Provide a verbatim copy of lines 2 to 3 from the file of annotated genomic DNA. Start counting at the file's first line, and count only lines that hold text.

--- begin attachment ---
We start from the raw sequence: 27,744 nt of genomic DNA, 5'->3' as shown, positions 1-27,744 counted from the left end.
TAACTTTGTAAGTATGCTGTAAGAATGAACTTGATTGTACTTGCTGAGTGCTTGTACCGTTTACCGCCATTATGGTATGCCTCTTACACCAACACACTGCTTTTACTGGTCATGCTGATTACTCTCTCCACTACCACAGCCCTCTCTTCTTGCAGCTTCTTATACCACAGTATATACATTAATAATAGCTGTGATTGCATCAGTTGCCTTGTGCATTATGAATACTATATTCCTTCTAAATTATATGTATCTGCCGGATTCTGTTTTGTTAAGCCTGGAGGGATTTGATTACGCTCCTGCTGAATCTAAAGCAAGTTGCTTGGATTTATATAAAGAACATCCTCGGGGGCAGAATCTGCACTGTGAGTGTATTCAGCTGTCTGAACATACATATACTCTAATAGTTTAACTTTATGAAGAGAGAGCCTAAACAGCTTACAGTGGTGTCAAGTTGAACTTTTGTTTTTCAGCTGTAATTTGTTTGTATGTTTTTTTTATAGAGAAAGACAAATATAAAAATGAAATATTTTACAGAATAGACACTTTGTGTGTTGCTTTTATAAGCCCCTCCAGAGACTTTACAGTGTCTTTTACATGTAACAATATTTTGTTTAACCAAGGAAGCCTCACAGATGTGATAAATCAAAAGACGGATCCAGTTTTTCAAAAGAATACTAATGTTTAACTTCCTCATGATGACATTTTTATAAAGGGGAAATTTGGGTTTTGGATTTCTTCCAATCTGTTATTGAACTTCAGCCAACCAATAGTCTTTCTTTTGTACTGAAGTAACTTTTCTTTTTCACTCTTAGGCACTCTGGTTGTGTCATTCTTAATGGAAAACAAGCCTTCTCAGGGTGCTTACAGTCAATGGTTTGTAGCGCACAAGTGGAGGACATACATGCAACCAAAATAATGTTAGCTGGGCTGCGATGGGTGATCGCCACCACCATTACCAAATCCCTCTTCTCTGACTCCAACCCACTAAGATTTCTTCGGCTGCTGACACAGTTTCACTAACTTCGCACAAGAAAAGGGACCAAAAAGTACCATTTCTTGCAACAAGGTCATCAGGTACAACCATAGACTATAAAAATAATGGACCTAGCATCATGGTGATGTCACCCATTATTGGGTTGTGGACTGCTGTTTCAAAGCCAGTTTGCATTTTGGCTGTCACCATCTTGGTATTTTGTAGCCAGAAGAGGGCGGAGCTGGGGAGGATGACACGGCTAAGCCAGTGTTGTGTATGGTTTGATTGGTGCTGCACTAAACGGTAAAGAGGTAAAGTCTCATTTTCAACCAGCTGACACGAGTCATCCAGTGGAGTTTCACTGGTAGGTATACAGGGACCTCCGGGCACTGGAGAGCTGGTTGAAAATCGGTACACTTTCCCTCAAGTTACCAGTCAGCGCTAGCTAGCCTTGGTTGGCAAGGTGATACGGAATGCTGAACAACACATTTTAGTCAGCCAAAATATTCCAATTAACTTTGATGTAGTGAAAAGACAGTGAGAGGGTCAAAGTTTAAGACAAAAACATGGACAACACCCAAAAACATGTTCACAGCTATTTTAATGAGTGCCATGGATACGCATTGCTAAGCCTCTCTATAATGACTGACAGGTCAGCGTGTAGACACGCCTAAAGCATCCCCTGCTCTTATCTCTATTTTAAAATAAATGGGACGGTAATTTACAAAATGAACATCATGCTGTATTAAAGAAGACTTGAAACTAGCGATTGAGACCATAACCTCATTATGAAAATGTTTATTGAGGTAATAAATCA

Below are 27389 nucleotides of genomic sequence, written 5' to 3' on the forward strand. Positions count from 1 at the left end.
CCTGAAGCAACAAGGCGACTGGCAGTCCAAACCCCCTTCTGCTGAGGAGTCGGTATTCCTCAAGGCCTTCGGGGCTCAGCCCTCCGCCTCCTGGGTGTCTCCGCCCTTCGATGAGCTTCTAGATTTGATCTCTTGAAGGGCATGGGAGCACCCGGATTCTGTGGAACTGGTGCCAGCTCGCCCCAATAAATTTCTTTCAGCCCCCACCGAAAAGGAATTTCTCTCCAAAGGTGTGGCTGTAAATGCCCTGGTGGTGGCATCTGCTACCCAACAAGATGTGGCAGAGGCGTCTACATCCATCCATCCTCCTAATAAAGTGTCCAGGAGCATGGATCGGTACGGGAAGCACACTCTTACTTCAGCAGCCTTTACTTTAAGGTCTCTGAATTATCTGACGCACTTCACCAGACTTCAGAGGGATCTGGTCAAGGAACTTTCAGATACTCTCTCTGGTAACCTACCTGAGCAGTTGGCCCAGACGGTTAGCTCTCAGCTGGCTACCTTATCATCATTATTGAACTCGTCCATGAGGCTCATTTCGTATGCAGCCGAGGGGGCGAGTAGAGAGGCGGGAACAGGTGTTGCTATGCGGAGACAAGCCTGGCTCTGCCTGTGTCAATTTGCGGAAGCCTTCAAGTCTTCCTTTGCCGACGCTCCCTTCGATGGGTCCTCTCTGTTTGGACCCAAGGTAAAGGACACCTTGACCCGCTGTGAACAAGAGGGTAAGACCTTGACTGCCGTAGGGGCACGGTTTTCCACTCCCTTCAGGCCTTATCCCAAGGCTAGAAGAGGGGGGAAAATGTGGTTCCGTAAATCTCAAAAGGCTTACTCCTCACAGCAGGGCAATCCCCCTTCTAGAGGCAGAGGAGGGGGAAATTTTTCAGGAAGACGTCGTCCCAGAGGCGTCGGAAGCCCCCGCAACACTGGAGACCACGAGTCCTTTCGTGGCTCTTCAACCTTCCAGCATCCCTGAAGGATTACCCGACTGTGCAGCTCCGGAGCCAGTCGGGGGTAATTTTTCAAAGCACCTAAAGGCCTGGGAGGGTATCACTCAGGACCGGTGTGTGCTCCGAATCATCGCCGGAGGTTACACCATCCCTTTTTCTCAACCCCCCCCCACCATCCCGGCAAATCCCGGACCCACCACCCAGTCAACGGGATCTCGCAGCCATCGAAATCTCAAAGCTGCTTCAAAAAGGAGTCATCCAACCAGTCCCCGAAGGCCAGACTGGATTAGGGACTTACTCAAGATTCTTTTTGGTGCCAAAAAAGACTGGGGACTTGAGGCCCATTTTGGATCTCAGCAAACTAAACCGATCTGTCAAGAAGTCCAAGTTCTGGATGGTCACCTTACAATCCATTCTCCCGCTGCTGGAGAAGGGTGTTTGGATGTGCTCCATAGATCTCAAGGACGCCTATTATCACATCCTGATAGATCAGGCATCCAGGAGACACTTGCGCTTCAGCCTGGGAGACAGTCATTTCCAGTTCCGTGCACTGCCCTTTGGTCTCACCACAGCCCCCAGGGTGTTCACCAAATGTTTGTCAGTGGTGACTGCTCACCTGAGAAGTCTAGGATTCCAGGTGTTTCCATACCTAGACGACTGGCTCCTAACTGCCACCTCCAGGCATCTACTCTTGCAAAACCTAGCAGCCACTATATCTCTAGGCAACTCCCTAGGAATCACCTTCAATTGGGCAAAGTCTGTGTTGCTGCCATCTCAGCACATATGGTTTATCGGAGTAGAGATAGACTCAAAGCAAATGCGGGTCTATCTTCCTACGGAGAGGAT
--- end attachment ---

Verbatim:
TAACTTTGTAAGTATGCTGTAAGAATGAACTTGATTGTACTTGCTGAGTGCTTGTACCGTTTACCGCCATTATGGTATGCCTCTTACACCAACACACTGCTTTTACTGGTCATGCTGATTACTCTCTCCACTACCACAGCCCTCTCTTCTTGCAGCTTCTTATACCACAGTATATACATTAATAATAGCTGTGATTGCATCAGTTGCCTTGTGCATTATGAATACTATATTCCTTCTAAATTATATGTATCTGCCGGATTCTGTTTTGTTAAGCCTGGAGGGATTTGATTACGCTCCTGCTGAATCTAAAGCAAGTTGCTTGGATTTATATAAAGAACATCCTCGGGGGCAGAATCTGCACTGTGAGTGTATTCAGCTGTCTGAACATACATATACTCTAATAGTTTAACTTTATGAAGAGAGAGCCTAAACAGCTTACAGTGGTGTCAAGTTGAACTTTTGTTTTTCAGCTGTAATTTGTTTGTATGTTTTTTTTATAGAGAAAGACAAATATAAAAATGAAATATTTTACAGAATAGACACTTTGTGTGTTGCTTTTATAAGCCCCTCCAGAGACTTTACAGTGTCTTTTACATGTAACAATATTTTGTTTAACCAAGGAAGCCTCACAGATGTGATAAATCAAAAGACGGATCCAGTTTTTCAAAAGAATACTAATGTTTAACTTCCTCATGATGACATTTTTATAAAGGGGAAATTTGGGTTTTGGATTTCTTCCAATCTGTTATTGAACTTCAGCCAACCAATAGTCTTTCTTTTGTACTGAAGTAACTTTTCTTTTTCACTCTTAGGCACTCTGGTTGTGTCATTCTTAATGGAAAACAAGCCTTCTCAGGGTGCTTACAGTCAATGGTTTGTAGCGCACAAGTGGAGGACATACATGCAACCAAAATAATGTTAGCTGGGCTGCGATGGGTGATCGCCACCACCATTACCAAATCCCTCTTCTCTGACTCCAACCCACTAAGATTTCTTCGGCTGCTGACACAGTTTCACTAACTTCGCACAAGAAAAGGGACCAAAAAGTACCATTTCTTGCAACAAGGTCATCAGGTACAACCATAGACTATAAAAATAATGGACCTAGCATCATGGTGATGTCACCCATTATTGGGTTGTGGACTGCTGTTTCAAAGCCAGTTTGCATTTTGGCTGTCACCATCTTGGTATTTTGTAGCCAGAAGAGGGCGGAGCTGGGGAGGATGACACGGCTAAGCCAGTGTTGTGTATGGTTTGATTGGTGCTGCACTAAACGGTAAAGAGGTAAAGTCTCATTTTCAACCAGCTGACACGAGTCATCCAGTGGAGTTTCACTGGTAGGTATACAGGGACCTCCGGGCACTGGAGAGCTGGTTGAAAATCGGTACACTTTCCCTCAAGTTACCAGTCAGCGCTAGCTAGCCTTGGTTGGCAAGGTGATACGGAATGCTGAACAACACATTTTAGTCAGCCAAAATATTCCAATTAACTTTGATGTAGTGAAAAGACAGTGAGAGGGTCAAAGTTTAAGACAAAAACATGGACAACACCCAAAAACATGTTCACAGCTATTTTAATGAGTGCCATGGATACGCATTGCTAAGCCTCTCTATAATGACTGACAGGTCAGCGTGTAGACACGCCTAAAGCATCCCCTGCTCTTATCTCTATTTTAAAATAAATGGGACGGTAATTTACAAAATGAACATCATGCTGTATTAAAGAAGACTTGAAACTAGCGATTGAGACCATAACCTCATTATGAAAATGTTTATTGAGGTAATAAATCA

Below are 27389 nucleotides of genomic sequence, written 5' to 3' on the forward strand. Positions count from 1 at the left end.